For example, a reviewer who writes about Olive Garden will (in my opinion) provide a much more insightful critique of Olive Garden if she understand and appreciates what authentic Italian cuisine is all about. And I don't mean that knowing what authentic Italian is means necessarily that the reviewer will then go on to bash Olive Garden.

                              Rather, having a background on what authentic Italian cuisine is will allow the reviewer to compare and contrast -- pointing out the differences and highlighting what works and what doesn't. Someone who lacks that background, wouldn't be able to provide that level of depth and extra layer of nuance.

                              1. re: thew

                                As someone who loves American chinese food, I agree about the quality of the food being important, too. I'm pretty picky about getting good moo shu pork. As reviewing a restaurant goes, I think a reviewer needs to know how the dish should be made. I want to read someone's review about ethiopian food with the knowledge of how it should be--eg. not a critique about how the injera must have gone off because it was sour.

                        2. re: thew

                          I'm not sure this is true. I think that of course the above things are important, but when reviewing an ethnic food restaurant, especially if it is a lesser-known cuisine (ethiopian seems to be the example we are using on this board), I think that the review should at least cover the authenticity issue, even if it is simply in an informative (as opposed to judgmental) kind of way. Maybe there is a restaurant that serves delicious but entirely inauthentic Ethiopian, in which case diners should be aware that they haven't discovered discovered ethnic food nirvana and probably shouldn't start planning that trip to Africa just yet. On the reverse side, if it is inauthentic but TERRIBLE, wouldn't you want to know so that you don't just write off that cuisine entirely?

                          I know many people who, particularly when trying a cuisine for the first time, want to make sure they are going somewhere authentic. I don't think it is that unusual. And even if you don't make it a priority to go to authentic places, wouldn't you at least want to have the knowledge of how accurate the food is that you are being served?

                          I guess my point is it is not really NECESSARY but is certainly helpful and would, I think, make a better review if the critic can address the authenticity issue, just to be more informative about both the restaurant and the cuisine.

                          1. re: Cebca

                            yes, an informed reviewer is better.

                            as to the accuracy of the food - well - aside from very specific dishes, that are NOT the majority of food, especially not (ugh i hate this term) in "ethnic" cuisine (as if there was any other sort) is there one master recipe that is correct. there is no platonic ideal of pho, or doro wat, that is "authentic" to judge others against. Look to your own family's history - does your grandmother and your great aunt cook their brisket, or kim chee, or bolognese exactly the same way? and id that exactly the way their grandmotehr made it?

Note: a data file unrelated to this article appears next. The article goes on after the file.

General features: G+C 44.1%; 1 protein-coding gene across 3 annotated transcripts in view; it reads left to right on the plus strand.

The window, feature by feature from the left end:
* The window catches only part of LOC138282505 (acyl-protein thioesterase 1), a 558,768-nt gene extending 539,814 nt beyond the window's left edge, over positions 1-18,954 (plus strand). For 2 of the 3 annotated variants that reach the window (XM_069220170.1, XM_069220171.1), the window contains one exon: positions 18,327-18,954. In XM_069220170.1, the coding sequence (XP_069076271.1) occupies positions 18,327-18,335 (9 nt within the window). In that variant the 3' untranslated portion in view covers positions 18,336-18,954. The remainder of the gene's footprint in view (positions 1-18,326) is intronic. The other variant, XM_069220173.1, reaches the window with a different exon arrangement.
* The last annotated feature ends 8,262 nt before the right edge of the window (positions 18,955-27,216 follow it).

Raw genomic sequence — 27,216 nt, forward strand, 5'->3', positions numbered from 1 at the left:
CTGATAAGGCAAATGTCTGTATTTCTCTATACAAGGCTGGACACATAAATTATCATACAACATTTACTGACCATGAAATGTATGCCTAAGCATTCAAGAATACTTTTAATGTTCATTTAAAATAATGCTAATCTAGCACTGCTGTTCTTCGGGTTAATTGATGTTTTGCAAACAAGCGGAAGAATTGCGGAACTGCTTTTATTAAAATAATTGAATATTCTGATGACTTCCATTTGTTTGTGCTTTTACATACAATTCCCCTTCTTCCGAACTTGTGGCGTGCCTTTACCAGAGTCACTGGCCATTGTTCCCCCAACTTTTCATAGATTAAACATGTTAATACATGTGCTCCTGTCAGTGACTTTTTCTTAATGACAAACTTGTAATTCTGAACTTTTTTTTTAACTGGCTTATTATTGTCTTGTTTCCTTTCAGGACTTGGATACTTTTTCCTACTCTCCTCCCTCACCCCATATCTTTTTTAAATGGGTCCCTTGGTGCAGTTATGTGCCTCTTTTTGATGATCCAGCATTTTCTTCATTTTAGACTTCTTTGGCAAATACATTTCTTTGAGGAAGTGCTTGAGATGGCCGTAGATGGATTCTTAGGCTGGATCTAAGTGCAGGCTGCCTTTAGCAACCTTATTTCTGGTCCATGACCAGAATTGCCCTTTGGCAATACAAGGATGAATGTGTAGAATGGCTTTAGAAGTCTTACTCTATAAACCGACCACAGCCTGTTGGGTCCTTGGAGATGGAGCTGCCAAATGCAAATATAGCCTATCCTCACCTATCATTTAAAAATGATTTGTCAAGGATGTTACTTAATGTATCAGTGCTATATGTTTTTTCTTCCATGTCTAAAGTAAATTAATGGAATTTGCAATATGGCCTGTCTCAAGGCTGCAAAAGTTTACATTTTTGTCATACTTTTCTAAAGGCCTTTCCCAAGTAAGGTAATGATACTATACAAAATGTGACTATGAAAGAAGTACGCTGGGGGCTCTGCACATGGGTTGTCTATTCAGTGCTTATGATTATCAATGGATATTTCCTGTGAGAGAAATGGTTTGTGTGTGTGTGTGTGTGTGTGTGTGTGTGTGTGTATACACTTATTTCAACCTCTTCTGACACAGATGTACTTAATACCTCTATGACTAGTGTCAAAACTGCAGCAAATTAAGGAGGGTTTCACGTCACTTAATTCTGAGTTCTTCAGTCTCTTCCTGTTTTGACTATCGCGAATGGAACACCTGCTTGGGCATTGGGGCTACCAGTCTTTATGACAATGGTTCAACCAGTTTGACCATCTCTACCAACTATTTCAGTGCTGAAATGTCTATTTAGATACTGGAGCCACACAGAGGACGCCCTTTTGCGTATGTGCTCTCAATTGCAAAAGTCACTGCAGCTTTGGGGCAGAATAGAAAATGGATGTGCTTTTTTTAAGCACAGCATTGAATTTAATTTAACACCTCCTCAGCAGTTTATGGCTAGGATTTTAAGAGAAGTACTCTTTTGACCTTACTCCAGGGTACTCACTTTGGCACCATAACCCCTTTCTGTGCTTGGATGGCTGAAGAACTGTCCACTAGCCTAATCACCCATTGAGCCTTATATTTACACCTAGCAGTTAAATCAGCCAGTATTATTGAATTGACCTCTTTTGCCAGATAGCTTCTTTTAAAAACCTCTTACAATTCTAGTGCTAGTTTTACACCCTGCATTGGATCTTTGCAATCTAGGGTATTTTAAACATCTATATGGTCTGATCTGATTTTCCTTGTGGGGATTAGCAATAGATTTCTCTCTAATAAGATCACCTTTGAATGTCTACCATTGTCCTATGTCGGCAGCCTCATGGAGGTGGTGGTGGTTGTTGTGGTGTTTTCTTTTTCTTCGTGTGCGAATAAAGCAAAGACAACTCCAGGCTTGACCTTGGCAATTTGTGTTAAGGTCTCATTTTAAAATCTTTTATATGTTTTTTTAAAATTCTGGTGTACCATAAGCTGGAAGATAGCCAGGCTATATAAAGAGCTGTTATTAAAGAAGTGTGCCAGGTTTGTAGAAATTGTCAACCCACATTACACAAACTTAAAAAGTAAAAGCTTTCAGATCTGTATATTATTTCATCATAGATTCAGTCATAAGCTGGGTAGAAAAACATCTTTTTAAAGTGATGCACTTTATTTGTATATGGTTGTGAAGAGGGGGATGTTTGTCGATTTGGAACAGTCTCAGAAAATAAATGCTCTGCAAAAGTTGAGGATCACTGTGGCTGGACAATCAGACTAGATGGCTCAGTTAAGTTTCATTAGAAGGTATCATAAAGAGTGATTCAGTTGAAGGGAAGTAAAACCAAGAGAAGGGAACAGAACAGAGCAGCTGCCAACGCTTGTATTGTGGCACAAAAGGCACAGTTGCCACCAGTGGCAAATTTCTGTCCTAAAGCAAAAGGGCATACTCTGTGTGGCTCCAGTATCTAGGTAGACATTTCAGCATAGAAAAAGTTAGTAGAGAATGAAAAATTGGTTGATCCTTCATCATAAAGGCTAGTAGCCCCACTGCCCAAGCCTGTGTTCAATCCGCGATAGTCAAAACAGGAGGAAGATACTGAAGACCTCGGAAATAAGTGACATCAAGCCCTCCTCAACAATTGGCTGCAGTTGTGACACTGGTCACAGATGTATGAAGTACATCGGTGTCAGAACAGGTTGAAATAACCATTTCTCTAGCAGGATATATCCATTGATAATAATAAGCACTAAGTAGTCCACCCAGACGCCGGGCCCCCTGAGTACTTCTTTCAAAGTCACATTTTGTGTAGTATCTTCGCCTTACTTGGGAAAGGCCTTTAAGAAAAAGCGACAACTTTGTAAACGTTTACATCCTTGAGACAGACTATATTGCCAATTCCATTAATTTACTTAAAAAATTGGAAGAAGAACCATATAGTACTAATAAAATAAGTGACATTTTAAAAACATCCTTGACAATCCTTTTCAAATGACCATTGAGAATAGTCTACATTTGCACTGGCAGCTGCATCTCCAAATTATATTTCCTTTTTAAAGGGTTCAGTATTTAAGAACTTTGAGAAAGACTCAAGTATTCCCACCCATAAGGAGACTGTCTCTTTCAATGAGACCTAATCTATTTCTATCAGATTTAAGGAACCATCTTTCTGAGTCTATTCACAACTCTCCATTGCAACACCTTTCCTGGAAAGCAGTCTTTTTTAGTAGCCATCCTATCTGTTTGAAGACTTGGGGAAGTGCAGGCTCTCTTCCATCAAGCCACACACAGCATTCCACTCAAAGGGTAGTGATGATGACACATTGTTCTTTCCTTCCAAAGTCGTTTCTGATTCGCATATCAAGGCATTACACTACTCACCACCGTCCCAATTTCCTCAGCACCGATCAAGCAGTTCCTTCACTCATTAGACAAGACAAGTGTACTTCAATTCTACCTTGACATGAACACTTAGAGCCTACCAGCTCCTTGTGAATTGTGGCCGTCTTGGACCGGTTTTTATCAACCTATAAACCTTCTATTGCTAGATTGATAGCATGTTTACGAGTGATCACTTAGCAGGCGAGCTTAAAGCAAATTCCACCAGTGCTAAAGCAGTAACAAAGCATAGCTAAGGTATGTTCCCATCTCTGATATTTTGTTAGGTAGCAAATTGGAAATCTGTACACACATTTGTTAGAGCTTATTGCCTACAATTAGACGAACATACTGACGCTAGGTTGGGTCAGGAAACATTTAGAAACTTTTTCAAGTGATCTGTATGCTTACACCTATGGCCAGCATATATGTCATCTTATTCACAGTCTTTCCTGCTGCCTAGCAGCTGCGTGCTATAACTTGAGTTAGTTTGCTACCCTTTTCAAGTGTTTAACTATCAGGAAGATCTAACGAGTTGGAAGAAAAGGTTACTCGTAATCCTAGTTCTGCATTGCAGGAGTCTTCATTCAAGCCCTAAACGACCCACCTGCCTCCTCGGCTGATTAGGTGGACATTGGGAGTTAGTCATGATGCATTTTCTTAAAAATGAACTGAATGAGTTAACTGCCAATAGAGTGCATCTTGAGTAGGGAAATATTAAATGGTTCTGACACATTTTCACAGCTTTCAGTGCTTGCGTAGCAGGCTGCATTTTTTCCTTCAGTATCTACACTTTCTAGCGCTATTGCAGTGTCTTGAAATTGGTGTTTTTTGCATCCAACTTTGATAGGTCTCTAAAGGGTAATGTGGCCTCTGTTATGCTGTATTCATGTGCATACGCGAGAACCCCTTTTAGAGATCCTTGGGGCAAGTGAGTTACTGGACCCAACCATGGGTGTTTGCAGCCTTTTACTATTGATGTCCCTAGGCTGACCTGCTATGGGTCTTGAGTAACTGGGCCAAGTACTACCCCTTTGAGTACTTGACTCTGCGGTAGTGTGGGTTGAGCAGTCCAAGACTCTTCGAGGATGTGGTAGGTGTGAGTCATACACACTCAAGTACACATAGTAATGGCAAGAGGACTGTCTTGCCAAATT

i doubt it - yet they are probably all "authentic" i like dense matzo balls. i have relatives who make fluffy floaters. which are the authentic ones?

                            sure escoffier wrote specific recipes. that's the exception to the rule, and not the way most food is.

                            1. re: thew

                              But there is an authenticity line. Dense vs. fluffy matzo balls you can debate about. Same about whether to include the chicken meat or not in the soup. But I think anyone would argue that curry flavored matzo balls floating in a fish stew is not "authentic."

                              1. re: Cebca

                                Yep - authenticity isn't a black and white thing, there is a range of which something may be considered authentic, with different degrees of confidence by different people. Just like the colour green isn't confined to 1 wavelength, there is a range of wavelengths which may be perceived as green.

                                1. re: Cebca

                                  yes - but i am more interested if the curried matzoh ball fish stew is good, than if my grandmother would have made it.....

                                  1. re: thew

                                    I agree - my point is that both things are important. First and foremost, is the food good? But if you are interested in exploring a new type of food or regional cuisine (ill lay off the "e" word), then whether the food is authentic or not is a good thing to know (not as a judgement, just as a point of information), and a reviewer who can speak to that will, all other things being equal, write a better review than one who cannot.